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Corpse flower blooms at Muttart Conservatory (and stinks it up)

Julia Wong/Global News

Edmonton’s Muttart Conservatory is a bit smellier this weekend.

The Putrella, also known as the corpse flower due to its pungent smell, fully opened overnight Friday.

READ MORE: Putrella, the stinky corpse flower, will bloom again at Muttart Conservatory

While the flower, which is native to Sumatra, Indonesia, start budding 40 days ago when it started growing, the actual bloom began late Friday, according to program manager Alex Hamilton.

The last time the flower bloomed was in 2015, and prior to that, it last bloomed in 2013.

“It was really exciting to know it was blooming,” Hamilton said. “The real challenge with a corpse flower bloom is it’s a little like a baby being born – we know it’s coming, we just don’t know when.”

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The flower can sometimes spend years gathering the energy to bloom. Hamilton said the conservatory only knows 10 days before the flower opens and, although it has bloomed every other year, it does not know when it will bloom again.

The flower is known for several things, such as its stinky smell, which helps to attract pollinators such as carrion beetles. It is also known for its towering size – it grows six inches per day during its peak growth period, then the growth slows to half an inch to an inch per day before stopping completely. The flower can grow up to 12 feet tall.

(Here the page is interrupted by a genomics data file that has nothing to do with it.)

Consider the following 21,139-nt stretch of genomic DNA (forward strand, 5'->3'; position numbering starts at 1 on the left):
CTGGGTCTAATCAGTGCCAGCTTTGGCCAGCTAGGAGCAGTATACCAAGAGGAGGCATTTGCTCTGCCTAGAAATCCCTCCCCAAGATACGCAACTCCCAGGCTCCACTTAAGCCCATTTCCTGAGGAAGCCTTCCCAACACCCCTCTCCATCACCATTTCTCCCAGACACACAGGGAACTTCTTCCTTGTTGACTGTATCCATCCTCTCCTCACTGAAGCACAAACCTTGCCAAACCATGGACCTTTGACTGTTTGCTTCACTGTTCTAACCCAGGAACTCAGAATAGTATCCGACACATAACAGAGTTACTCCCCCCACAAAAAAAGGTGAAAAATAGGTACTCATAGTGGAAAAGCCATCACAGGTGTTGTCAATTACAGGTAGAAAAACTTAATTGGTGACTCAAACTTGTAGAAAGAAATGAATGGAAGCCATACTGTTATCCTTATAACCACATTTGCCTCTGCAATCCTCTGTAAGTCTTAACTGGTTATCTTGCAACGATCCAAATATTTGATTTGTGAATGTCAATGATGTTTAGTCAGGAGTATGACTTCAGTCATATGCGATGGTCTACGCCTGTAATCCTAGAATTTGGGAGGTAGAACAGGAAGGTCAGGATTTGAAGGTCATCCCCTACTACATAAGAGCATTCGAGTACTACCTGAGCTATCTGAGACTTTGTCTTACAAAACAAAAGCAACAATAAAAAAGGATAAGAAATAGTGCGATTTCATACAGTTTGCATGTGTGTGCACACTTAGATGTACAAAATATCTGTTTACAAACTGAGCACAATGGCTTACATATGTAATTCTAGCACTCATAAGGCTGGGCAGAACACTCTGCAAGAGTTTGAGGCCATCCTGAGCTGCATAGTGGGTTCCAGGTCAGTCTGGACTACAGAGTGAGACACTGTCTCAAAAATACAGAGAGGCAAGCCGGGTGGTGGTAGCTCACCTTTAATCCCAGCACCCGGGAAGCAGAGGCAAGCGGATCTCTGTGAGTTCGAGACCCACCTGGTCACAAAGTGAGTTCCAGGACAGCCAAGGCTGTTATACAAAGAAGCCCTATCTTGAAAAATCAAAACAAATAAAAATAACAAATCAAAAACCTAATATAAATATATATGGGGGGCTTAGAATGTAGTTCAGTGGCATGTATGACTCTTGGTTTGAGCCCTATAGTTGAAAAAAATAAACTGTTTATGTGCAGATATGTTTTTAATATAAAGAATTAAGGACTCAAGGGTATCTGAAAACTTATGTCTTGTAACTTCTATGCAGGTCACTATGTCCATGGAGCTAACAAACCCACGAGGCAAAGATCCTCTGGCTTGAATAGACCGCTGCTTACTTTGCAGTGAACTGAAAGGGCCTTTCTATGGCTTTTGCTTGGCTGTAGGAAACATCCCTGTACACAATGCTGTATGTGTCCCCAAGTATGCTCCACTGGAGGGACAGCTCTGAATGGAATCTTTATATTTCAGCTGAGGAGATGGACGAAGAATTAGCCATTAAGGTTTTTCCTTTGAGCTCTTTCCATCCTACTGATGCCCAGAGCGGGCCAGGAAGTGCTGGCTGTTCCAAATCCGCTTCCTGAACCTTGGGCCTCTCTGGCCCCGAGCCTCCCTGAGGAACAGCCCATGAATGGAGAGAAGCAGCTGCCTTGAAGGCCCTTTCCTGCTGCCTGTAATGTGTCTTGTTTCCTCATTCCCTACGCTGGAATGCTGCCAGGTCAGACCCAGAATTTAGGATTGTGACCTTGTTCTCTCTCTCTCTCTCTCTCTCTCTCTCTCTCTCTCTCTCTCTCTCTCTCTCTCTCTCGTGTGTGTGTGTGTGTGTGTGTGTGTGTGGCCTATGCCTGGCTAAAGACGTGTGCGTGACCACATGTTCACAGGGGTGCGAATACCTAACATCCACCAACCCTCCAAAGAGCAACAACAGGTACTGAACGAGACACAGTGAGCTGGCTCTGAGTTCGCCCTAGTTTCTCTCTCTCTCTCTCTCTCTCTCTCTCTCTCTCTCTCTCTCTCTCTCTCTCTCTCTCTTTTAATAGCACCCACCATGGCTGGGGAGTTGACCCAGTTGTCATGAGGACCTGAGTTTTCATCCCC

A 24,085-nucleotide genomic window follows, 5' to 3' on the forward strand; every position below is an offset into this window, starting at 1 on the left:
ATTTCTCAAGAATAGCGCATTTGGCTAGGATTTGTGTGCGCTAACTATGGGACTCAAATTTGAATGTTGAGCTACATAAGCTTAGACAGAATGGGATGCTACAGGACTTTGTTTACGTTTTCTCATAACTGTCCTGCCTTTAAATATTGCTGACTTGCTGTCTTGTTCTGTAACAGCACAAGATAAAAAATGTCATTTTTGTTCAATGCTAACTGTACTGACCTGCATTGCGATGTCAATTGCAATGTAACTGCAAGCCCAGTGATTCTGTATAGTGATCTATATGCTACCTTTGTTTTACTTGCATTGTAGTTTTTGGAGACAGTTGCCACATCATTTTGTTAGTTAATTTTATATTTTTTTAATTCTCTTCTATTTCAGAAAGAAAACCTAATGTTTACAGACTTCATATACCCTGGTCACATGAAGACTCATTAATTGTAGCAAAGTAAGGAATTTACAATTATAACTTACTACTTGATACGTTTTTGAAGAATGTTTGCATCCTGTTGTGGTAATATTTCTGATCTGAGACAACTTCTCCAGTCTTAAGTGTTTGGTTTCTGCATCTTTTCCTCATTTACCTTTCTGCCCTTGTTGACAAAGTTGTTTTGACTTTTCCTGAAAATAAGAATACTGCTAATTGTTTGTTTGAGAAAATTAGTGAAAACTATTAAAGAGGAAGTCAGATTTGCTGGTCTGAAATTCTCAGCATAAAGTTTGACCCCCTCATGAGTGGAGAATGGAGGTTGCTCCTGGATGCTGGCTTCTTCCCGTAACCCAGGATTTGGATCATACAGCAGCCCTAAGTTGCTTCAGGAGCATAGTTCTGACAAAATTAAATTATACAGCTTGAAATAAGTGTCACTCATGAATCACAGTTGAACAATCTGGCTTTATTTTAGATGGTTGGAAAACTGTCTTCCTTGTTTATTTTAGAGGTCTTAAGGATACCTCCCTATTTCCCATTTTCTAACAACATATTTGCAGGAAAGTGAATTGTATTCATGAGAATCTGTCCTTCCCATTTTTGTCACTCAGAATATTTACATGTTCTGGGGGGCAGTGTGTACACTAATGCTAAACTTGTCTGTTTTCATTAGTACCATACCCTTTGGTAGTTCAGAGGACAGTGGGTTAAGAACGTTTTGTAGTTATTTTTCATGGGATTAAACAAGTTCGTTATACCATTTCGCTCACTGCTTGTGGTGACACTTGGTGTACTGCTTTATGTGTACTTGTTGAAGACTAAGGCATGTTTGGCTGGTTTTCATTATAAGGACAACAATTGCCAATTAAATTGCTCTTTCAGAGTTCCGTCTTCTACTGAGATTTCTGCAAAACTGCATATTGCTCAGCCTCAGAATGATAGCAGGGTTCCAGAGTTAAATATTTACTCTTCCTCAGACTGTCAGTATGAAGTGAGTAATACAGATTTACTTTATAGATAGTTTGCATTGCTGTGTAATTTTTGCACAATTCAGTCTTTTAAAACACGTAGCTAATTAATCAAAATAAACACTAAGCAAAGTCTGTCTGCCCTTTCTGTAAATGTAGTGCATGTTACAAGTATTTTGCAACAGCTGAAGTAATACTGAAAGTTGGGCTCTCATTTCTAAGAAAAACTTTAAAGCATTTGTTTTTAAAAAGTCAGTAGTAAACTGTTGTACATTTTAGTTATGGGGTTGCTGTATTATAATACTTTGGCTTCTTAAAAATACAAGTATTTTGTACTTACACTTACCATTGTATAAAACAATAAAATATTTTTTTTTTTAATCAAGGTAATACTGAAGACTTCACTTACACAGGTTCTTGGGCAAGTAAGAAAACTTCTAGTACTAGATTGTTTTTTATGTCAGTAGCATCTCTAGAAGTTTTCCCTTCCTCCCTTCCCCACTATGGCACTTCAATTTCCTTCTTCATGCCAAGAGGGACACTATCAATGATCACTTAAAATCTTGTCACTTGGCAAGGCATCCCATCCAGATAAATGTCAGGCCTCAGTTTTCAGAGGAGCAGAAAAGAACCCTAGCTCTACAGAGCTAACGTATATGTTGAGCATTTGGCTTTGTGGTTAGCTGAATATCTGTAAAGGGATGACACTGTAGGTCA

The flower stays opens for 24 to 48 hours. Hamilton said it is hard to predict exactly how long it will stay open.

READ MORE: World’s smelliest flower set to bloom in Edmonton 

“The corpse flower will start to flop over and then it will start to decompose. That could happen probably [around] 72 to 90 hours. After that, we will make a decision as to what the future holds for the corpse flower – knowing that it becomes structurally unsound – so we will end up having to do a little bit of pruning,” he said.

The first time the flower bloomed, approximately 7,000 people visited the Edmonton conservatory and roughly 6,000 did so in 2013. However, Hamilton said this is the first time the flower has bloomed on a weekend so the conservatory is expecting attendance to be affected.

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The conservatory has extended its hours; it will close at 11 p.m. on Saturday and is open 7 a.m. to 9 p.m. on Sunday.

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